Launched in 1940 as the second ship of the Enterprise-class of aircraft carriers, the USS Hornet displaced 20,000 tons, had space for up to 100 fighters, dive bombers, and torpedo bombers, and had of crew of slightly more than 2,000 officers and men. Normally the ship’s power lay in the average 80-85 planes it carried. But now, with all its own aircraft stowed away below decks and its deck crammed with Army bombers, the Hornet was defenseless. To protect the mission and the carrier, it would sail as a part of Task Force 16.2 under the command of Vice Admiral William F. “Bull” Halsey, Jr.
Task Force 16.2 included the carrier USS Enterprise (commanded by Captain George D. Murray, USN), a group of four cruisers under the command of Rear Admiral Raymond A. Spruance, and two destroyer divisions under the command of Captain Richard L. Connolly, commander of Destroyer Squadron 6 (Desron 6). Two Navy oilers under Commander Houston L. Maples would accompany the task force part of the way to provide sufficient fuel for the return journey. The Hornet joined with Task Force 16.2 between Midway and the Aleutians on the morning of April 16.
By the next day, TF 16.2 had sailed to within a thousand miles of Tokyo and refueled from the two oilers before leaving the oilers and destroyers behind and racing toward Japan. Unknown to Doolittle, bad weather in China had prevented the fields in China, on which he expected to land and refuel, from being readied for his arrival.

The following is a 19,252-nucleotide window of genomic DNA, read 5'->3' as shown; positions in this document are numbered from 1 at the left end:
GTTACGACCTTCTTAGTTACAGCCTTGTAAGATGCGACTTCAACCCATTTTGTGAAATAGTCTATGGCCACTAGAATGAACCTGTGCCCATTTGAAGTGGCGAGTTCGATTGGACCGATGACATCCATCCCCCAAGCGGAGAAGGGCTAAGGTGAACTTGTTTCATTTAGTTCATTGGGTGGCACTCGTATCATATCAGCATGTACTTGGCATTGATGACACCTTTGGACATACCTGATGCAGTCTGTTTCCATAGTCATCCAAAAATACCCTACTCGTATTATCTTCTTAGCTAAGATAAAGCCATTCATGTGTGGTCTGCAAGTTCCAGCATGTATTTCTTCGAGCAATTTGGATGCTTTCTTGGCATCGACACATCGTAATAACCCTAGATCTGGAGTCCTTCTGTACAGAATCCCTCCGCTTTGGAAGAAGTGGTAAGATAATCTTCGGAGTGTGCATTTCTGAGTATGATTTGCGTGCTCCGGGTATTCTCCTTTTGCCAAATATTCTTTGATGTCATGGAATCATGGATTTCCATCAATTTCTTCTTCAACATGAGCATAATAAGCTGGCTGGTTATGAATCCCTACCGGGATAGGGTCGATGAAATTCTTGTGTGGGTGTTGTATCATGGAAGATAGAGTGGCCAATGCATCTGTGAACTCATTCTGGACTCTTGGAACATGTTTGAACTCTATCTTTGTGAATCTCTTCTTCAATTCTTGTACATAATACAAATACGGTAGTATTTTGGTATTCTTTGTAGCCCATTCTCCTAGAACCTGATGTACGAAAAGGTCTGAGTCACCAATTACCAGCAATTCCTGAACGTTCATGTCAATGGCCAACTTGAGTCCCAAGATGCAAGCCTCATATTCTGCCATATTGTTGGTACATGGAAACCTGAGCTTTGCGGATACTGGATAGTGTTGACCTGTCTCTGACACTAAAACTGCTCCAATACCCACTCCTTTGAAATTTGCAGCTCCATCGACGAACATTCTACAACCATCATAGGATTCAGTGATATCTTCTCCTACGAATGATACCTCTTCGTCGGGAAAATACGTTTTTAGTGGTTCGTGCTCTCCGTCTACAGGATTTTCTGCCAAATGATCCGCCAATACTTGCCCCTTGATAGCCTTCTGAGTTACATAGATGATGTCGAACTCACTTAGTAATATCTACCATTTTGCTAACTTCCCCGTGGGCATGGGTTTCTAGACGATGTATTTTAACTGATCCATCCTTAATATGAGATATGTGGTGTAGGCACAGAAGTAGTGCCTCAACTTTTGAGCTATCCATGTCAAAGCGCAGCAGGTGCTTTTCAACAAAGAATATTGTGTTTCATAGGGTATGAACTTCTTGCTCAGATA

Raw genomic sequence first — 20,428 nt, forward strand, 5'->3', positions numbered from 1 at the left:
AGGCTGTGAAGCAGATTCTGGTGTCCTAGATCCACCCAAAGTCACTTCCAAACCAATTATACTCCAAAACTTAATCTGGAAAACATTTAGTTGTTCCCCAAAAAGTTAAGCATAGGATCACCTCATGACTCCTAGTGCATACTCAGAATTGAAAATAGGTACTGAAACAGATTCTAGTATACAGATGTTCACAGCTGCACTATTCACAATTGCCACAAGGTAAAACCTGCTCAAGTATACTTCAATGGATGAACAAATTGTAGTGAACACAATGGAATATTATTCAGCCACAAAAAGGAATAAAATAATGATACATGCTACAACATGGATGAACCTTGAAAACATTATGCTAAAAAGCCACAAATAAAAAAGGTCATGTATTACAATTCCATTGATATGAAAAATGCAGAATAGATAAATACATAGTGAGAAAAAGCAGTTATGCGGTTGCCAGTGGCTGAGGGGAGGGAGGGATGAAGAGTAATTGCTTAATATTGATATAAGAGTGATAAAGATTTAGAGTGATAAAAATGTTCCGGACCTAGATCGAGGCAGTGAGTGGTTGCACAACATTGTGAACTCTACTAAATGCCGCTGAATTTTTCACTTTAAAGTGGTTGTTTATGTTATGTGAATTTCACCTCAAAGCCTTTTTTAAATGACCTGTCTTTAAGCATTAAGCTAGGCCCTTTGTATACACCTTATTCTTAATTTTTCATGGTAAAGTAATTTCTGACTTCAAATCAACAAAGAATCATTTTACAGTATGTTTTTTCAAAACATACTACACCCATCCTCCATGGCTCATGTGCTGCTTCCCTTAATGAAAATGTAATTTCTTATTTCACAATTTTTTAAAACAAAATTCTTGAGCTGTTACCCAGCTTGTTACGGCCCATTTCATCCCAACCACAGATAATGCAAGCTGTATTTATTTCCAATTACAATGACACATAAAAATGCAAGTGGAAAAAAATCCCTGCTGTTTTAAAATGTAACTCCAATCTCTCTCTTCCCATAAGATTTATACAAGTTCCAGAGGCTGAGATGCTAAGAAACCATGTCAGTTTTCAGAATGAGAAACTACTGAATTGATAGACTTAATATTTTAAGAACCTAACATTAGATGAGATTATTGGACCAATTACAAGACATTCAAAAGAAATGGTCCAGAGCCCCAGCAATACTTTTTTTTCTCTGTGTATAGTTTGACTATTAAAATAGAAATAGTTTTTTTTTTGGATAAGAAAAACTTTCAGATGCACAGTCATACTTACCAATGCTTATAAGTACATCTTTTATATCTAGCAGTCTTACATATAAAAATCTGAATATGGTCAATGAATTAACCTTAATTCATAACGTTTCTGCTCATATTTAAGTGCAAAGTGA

It had already been calculated that to reach the Chinese airfields after the bombing of Japan, the B-25Bs would have to take off from the Hornet within 500 miles of the Japanese coast. Admiral Halsey had planned to launch a night attack at that distance on April 18. Thirteen planes would strike Tokyo, three others Nagoya, Osaka, and Kobe. Doolittle’s plane would lead and drop incendiaries on Tokyo to light the way for the following planes.
“To Col. Doolittle and Gallant Command, Good Luck and God Bless You.”
Most of the planes carried a small payload: three 500-pound bombs and one incendiary; Doolittle’s plane carried four of the firebombs. Even if they reached and successfully bombed their targets, the expected damage would be minimal. But the morale boost it would give the American people—and the shock to the Japanese who thought they were invulnerable—would be enormous.
The Japanese, however, had thrown a monkey wrench into the works. Unknown to the Americans, they had established a picket line of small craft well east of their own coastline. In the darkness of the morning of April 18, the radar aboard the leading ships indicated contacts ahead, some 700 miles from the enemy coast. TF 16.2 altered course to avoid the contact.
As dawn broke, the Enterprise launched scout planes to search ahead of the task force. Shortly before 6 am, they spotted a picket boat and reported that they thought they had also been seen by the Japanese. Soon after, another vessel was sighted, and Japanese radio signals were picked up, indicating that the task force’s presence was being reported to Japan.